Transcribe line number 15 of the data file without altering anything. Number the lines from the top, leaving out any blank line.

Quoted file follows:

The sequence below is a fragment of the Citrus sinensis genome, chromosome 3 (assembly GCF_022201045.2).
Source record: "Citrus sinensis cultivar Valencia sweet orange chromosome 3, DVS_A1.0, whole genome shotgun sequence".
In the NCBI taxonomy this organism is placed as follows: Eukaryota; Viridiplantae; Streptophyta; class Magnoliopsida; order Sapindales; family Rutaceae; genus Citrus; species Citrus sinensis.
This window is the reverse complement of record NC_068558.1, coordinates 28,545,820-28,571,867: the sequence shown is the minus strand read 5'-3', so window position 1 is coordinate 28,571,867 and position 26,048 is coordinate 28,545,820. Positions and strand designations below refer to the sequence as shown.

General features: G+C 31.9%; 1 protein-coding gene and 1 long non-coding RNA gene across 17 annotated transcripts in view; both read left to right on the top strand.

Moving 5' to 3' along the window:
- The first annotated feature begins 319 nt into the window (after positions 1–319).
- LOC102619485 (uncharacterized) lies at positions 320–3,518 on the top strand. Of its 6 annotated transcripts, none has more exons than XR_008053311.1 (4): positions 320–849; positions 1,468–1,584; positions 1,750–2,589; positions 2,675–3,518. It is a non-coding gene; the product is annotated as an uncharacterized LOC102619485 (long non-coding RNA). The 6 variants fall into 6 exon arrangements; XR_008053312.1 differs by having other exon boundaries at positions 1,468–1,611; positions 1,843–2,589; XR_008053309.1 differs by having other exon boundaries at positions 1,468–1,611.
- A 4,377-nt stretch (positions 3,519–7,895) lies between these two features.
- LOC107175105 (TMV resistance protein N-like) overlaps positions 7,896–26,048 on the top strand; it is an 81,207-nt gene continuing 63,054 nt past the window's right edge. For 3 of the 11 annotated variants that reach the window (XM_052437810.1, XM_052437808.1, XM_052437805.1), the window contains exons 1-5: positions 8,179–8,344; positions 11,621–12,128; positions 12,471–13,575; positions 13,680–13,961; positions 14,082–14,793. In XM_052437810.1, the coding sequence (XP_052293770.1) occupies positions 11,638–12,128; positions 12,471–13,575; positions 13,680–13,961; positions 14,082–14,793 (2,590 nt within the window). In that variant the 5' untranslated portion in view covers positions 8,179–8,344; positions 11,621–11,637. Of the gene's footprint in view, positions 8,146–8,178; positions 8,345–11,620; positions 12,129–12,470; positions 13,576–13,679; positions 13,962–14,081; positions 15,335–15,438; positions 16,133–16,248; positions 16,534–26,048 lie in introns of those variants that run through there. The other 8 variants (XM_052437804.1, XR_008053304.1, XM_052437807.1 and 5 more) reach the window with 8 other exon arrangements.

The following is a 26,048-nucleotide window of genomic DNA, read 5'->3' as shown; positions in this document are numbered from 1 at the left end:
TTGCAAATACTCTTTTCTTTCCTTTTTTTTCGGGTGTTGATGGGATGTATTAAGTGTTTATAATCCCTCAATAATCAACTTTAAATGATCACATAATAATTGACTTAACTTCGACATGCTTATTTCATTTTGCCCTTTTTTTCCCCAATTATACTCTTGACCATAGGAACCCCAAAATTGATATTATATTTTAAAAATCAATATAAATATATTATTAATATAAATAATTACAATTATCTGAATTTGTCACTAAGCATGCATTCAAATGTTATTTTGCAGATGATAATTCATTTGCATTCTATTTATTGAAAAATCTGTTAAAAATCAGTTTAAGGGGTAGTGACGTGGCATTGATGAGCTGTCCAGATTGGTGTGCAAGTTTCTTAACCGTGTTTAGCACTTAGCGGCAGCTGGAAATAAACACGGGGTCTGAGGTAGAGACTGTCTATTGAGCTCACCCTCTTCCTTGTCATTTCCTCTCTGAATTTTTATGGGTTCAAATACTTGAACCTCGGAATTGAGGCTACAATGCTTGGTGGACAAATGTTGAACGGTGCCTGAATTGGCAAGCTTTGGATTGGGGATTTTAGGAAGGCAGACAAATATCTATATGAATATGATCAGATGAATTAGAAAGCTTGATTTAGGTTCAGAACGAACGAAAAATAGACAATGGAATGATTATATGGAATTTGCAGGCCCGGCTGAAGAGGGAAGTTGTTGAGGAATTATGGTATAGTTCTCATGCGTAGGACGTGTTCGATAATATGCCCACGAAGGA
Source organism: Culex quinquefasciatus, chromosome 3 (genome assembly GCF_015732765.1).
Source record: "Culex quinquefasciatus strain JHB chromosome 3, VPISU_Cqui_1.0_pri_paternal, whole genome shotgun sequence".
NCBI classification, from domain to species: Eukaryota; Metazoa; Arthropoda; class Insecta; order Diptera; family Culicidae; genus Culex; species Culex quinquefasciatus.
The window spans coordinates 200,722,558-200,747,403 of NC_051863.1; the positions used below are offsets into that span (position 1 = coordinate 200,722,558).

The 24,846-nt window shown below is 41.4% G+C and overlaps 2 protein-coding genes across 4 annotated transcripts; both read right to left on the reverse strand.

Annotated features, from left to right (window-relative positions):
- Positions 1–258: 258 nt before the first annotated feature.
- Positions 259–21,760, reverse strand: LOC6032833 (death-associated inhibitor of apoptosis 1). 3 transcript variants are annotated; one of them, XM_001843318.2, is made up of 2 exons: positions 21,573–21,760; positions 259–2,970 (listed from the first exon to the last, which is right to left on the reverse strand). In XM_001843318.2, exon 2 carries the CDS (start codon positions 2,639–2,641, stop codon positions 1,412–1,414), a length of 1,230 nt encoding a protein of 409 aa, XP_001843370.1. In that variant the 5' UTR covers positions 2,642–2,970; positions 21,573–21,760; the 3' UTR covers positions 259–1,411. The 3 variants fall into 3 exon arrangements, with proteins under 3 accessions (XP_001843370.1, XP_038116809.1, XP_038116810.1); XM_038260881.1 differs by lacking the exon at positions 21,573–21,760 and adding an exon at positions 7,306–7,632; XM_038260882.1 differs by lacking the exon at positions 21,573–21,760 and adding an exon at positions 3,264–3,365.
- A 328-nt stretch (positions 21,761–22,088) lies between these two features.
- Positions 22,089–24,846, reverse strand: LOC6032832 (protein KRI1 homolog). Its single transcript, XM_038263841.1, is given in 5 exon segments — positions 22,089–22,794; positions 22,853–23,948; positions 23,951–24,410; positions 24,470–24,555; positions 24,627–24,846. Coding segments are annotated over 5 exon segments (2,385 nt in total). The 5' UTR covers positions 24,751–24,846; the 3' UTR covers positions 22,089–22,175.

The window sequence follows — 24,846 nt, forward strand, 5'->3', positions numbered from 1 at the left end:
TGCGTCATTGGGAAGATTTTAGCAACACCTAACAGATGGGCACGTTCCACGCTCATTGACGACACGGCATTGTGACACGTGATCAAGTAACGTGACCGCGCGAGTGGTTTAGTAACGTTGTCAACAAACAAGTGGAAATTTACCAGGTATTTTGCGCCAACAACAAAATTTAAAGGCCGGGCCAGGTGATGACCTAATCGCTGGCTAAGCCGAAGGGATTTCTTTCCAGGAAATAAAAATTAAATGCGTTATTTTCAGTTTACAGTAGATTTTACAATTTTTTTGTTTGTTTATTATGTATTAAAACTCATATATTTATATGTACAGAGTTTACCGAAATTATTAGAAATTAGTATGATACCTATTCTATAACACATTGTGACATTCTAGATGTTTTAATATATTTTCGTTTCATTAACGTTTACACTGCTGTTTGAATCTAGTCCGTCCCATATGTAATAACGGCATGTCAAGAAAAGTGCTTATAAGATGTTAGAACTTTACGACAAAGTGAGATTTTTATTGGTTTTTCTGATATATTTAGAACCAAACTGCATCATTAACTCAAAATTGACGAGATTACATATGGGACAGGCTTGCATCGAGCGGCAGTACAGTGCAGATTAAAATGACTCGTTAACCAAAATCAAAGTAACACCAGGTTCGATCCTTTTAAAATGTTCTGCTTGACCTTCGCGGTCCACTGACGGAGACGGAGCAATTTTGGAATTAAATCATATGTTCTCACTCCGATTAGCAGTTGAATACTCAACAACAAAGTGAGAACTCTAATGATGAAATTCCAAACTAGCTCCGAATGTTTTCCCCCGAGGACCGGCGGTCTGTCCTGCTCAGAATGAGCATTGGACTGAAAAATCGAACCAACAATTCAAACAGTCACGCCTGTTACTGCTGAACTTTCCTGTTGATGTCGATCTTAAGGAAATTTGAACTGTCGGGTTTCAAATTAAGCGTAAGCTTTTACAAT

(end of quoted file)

NCBI classification, from domain to species: Eukaryota; Metazoa; Arthropoda; class Insecta; order Diptera; family Culicidae; genus Culex; species Culex quinquefasciatus.